Wednesday, September 28, 2011

Because it is a gift

My grandma handed me a shell keychain today at comida (the late lunchtime meal). She simply said that it was from Acapulco and that I could hear the ocean in it. So I put it up to my ear, and listened and then was about to give it back to her and she said no, it is for you. I asked her why and she gave me this look as if I should never ask why when I get handed something, and said, "because it is a gift."

I share this story not because I want you all to know that I have this wonderful little shell keychain from Acapulco, but because it made me think a lot for the rest of the day. My host grandma has given me many gifts so far already, many that are not tangible. She has made me countless cups of coffee, cut up fruit for me in the morning, and sat with me for many hours while talking about anything from her family to my family and the school system in Mexico. But this is the first time she has handed me something and told me it is a gift for me. And, the thing that I enjoyed most was her reason for the shell, "because it is a gift." How often do we think, shoot- it is someone's birthday and we need to buy them a gift, or it is their anniversary or a baby/wedding shower? Or how often do we give a gift knowing it is the right thing to do and expect one back again sometime in the future? My grandma gave me this keychain with no strings attached, and completely out of love, not regulations.

I started thinking on my bus ride to Las Palomas after comida about all the gifts that I have already been given here, whether tangible or not, and how they differ from a lot of the other gifts I've gotten in the past. When I first arrived to my host families' house, my little sister, Lilian, was so excited to hand me a note. The note said something along the lines that she was really happy to have me staying with them and to have a sister. The cutest thing about the note was that she wrote it in Spanish first, and then used Google translate (so it wasn't completely perfect, but still made sense) to translate it into English for me. That was my first gift, and one that I know I will be keep forever. She just wanted to do something to show her excitement and probably make me feel comfortable and happy, and that definitely was effective.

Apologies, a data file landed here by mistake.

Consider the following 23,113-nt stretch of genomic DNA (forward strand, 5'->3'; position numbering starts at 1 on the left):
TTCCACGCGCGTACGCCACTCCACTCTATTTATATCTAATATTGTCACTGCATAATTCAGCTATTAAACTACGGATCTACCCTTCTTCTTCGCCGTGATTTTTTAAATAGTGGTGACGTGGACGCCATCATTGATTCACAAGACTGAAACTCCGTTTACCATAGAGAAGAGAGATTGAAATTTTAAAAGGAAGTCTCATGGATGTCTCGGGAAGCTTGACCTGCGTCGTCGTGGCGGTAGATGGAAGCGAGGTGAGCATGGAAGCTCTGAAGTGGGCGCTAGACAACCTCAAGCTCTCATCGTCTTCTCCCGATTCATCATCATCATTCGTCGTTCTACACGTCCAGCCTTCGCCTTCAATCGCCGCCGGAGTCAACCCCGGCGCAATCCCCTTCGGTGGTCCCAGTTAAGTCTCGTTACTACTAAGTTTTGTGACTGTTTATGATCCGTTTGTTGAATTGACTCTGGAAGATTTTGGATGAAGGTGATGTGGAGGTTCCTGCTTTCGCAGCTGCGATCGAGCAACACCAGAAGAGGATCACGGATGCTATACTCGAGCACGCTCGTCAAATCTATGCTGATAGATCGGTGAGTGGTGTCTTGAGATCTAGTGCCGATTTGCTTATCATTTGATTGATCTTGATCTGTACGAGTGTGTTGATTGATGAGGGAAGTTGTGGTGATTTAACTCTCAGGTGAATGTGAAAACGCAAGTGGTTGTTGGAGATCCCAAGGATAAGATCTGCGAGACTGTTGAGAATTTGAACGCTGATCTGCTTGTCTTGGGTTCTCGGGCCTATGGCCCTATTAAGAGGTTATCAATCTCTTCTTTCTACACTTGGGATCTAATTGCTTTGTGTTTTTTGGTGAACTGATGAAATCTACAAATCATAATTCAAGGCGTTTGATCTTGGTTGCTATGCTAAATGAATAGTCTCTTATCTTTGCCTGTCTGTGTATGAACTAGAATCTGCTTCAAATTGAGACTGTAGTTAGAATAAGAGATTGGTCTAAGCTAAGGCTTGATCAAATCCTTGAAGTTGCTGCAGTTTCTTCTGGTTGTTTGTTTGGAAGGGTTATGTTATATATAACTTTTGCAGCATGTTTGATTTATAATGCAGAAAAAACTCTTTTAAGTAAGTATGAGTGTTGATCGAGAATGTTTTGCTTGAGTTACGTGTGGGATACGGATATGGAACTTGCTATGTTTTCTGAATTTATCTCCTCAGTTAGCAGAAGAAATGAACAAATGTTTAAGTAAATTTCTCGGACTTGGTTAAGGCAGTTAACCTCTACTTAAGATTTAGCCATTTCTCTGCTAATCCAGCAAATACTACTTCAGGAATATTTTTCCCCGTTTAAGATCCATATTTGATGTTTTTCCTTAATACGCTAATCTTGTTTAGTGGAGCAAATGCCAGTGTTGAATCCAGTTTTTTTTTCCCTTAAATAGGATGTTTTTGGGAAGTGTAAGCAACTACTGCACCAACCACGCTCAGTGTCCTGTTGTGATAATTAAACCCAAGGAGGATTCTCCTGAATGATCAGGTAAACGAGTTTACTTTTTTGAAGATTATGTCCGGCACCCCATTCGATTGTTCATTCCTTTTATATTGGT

When I think about 10 de Abril, I can for sure see all the gifts we've already exchanged. I admit that I am no professional cook or professional dish washer, but the time that I volunteer at 10 de Abril is truly effective. We can get things done a whole lot quicker, and get to the extra things like sweeping everyday and making sure the kitchen and workspaces are completely clean. Even though it has been nice to have an extra set of hands, I know that all of the workers and people that attend 10 de Abril have given me more than I can even begin to reflect on. Tangibly, I have learned so much about Mexican cuisine from Vero, who I work with in the kitchen. I have made enchiladas, chilaquiles, tortas de papa, ensalada, lentils, salsa, and so much more. She is teaching me how to cook in general, how to cook for a large group of people, and how to cook using specific Mexican flavors and ingredients. Also, with my embroidery project, everyone who comes to 10 de Abril has been chipping in to get me all the material I need to complete my project. They have given me the material, one person gave me an extra needle, someone gave me pink yarn, another brown, another green, and even the ones who haven't given me their yarn have given me their time and watch what I am doing and help me when I am making a mistake with a stitch. Even the words of encouragement, either telling me that they were proud when I made the rice and it turned out okay or that my project is looking beautiful so far, have been gifts that I keep in my heart.